Legit Mods and Ends Reviews
Thermaltake eSports Challenger Gaming Keyboard Review
|Product:||Thermaltake eSports Challenger Keyboard KB-CHL002US|
|Date:||Thu, Aug 18, 2011 - 12:00 AM|
|Written By:||Charles McGraw -|
Final Thoughts and Conclusions
Thermaltake has a few steps to take in the gaming world. I will say that on the presentation side, they have just about got it down. A well setup box with nice packaging, layout, and information.
I mean seriously, I was impressed. I'm used to seeing well designed packaging and what not when I buy a Razer Product; but when I'm getting a gaming keyboard that only costs $44.00 shipped. I honestly expected the packaging to be a place that was skimped on, but they didn't cut any corners there.
Thermaltake should probably consider flipping the box around so you're not reading all the information upside down. Or going for one of those Clam-shell boxes that let you see the keyboard behind protective plastic. That's all really minor stuff though.
Moving onto the software side of things; Thermaltake has some work to do. The software works, and while I had that little hiccup at the start, it never showed again, so I didn't worry about it. On the other hand, the software is lacking in basic functions, like naming of profiles and in software help sections. With that said, it's far from unusable. Though I wouldn't call the software up to par with what some of the gaming giants have been using for the past few years.
Talking about key feel though, I would like to say that even though I'm a mechanical keyboard love; I can appreciate non-mechanical switches equally as well. The rubber domes used on the Thermaltake Keyboard were not that bad. At first they were very rigid and stiff, and took a lot of pressure to actuate. After about a weeks worth of use they broke in and became very comfortable. Having the keyboard almost a month now, they don't seem to be changing much. Though, these switches are only rated at 10 million operations, which isn't as high as some other keyboard makers claims. It would still take at least a few years of use to render the switches unusable I do believe.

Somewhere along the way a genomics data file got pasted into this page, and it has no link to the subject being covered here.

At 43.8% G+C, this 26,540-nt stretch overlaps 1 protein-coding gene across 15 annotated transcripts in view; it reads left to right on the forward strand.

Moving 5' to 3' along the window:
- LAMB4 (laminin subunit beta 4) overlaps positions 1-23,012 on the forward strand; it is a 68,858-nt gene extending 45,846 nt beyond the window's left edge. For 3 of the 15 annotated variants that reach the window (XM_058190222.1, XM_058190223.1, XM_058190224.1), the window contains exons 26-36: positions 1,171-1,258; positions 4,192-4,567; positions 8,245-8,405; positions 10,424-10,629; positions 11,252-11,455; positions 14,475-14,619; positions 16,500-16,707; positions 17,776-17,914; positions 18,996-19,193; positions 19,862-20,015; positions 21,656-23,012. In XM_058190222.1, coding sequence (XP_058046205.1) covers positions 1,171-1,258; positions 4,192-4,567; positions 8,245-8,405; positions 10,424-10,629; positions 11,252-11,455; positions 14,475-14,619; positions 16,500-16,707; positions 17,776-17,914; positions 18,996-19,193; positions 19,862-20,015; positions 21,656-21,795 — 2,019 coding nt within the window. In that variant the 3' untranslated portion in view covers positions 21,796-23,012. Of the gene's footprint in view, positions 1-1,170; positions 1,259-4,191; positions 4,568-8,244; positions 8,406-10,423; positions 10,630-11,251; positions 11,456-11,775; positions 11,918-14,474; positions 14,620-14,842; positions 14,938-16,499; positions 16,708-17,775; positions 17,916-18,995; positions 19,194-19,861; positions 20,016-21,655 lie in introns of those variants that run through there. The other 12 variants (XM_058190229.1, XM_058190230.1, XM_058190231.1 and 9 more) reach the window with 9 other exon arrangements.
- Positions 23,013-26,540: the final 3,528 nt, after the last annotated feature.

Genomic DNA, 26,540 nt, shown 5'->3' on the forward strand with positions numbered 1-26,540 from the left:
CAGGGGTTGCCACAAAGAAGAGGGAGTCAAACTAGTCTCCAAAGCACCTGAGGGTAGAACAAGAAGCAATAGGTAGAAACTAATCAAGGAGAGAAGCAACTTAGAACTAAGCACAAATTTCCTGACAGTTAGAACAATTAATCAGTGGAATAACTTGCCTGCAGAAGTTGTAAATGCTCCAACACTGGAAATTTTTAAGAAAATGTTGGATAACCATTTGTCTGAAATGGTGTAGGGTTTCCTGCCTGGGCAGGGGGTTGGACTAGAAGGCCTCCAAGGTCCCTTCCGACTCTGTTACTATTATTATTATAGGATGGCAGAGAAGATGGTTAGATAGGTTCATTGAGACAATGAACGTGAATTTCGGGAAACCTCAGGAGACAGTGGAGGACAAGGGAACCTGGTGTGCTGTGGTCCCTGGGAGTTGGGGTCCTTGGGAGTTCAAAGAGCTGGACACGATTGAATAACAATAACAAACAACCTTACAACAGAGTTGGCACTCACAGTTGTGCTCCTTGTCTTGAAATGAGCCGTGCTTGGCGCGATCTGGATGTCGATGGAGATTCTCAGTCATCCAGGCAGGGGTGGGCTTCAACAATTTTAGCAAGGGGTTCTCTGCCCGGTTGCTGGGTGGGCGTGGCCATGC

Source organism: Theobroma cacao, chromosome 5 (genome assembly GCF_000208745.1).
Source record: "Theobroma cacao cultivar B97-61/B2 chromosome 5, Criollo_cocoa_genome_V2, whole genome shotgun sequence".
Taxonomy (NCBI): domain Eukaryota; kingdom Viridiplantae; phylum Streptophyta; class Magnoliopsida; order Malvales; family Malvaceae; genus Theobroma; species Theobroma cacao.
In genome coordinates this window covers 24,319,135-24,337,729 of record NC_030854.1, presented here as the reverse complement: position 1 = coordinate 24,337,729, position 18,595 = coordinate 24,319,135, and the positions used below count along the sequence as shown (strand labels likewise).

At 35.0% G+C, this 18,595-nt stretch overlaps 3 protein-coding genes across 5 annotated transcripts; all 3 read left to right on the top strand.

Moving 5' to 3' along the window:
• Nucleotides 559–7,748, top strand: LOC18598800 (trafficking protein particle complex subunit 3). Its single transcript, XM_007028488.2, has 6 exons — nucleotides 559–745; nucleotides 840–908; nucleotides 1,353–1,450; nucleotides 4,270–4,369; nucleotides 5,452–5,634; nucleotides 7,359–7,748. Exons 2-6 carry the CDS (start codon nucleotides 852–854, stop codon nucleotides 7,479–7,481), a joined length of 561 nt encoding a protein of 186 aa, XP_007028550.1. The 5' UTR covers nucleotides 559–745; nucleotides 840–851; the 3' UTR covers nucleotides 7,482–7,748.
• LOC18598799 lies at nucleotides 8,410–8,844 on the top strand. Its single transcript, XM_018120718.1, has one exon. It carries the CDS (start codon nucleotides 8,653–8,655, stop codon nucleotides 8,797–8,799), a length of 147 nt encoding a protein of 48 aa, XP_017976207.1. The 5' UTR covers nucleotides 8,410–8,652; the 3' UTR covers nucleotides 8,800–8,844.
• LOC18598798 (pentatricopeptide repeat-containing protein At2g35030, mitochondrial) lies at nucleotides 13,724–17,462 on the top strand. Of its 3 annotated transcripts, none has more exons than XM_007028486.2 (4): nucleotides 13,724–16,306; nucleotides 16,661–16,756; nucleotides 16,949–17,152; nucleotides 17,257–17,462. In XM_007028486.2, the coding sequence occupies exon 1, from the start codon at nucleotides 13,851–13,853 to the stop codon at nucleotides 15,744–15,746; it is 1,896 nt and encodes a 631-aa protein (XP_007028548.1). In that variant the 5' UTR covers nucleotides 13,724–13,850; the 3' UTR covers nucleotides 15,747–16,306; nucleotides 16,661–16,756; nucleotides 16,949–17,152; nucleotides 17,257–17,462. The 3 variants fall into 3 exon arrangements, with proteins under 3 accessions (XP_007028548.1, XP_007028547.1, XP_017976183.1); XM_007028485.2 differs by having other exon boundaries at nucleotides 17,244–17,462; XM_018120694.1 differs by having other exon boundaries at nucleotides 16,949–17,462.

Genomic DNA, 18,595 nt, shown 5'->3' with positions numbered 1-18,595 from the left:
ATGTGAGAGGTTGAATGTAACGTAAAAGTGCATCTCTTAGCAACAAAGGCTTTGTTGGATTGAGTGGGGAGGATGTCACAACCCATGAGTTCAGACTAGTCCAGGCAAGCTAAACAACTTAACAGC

As far as Gaming performance is concerned, things go south for Thermaltake I'm afraid. This keyboard suffers from a design that's way past it's prime. While Thermaltake claims "Anti-Ghosting" and "Advanced Key Rollover" both are stretches of the truth. You only get Anti-Ghosting if you game while using the WASD cluster of keys. If you are a gamer that likes the ESDF cluster of keys, you'll get key blocking and transposition errors. Unfortunately, this is a big problem for a modern keyboard since other budget options exist which have the same WASD optimized gaming cluster but at least do not have the transposition errors. With the troubles as ESDF aside, using the arrow keys on this keyboard with a game like Stepmania or Audio Surf is close to impossible due to key blocking that occurs, because no optimization was added to this section of the board. I would gladly like Thermaltake to take a look at this design and fix it. Arrow keys need to be included in your Anti-Ghosting design.
More so, I would love if Thermaltake was to publish where there Anti-Ghosting is at so Gamer's know what will work, and what will not work. Because there is a lot that will not work with this keyboard.
I'd also like to add that I found the included outcropping on the bottom of the keyboard to be a bit annoying. I would suggest that next time, Thermaltake not extend the keyboard much past the space bar unless they plan to make it a full on wrist wrest as this extension of the keyboard made it harder to use a standard wrist wrest and gave no support when you didn't use one.
The Keys on the Thermaltake Challenger are also of a nonstandard size; I didn't notice this at first, but given a few hours of gaming and then a few more of playing I started to notice my fingers were not moving onto the centers of certain keys like I normally would. It's not a huge complaint. I would like to see Thermaltake just use standard keycap sizes, as it was very distracting when typing and sometimes while gaming.
Legit Bottom Line: There are a lot of short coming, simple errors, and even some large problems with the Thermaltake eSPORTS Challenger Keyboard which keeps me from recommending it to any serious gamer looking for a new keyboard on a budget.
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Page 1 - Introduction & Specifications
Page 2 - Unboxing the Keyboard
Page 3 - First Looks at the Challenger
Page 4 - Thermaltake's Software
Page 5 - Final Thoughts and Conclusions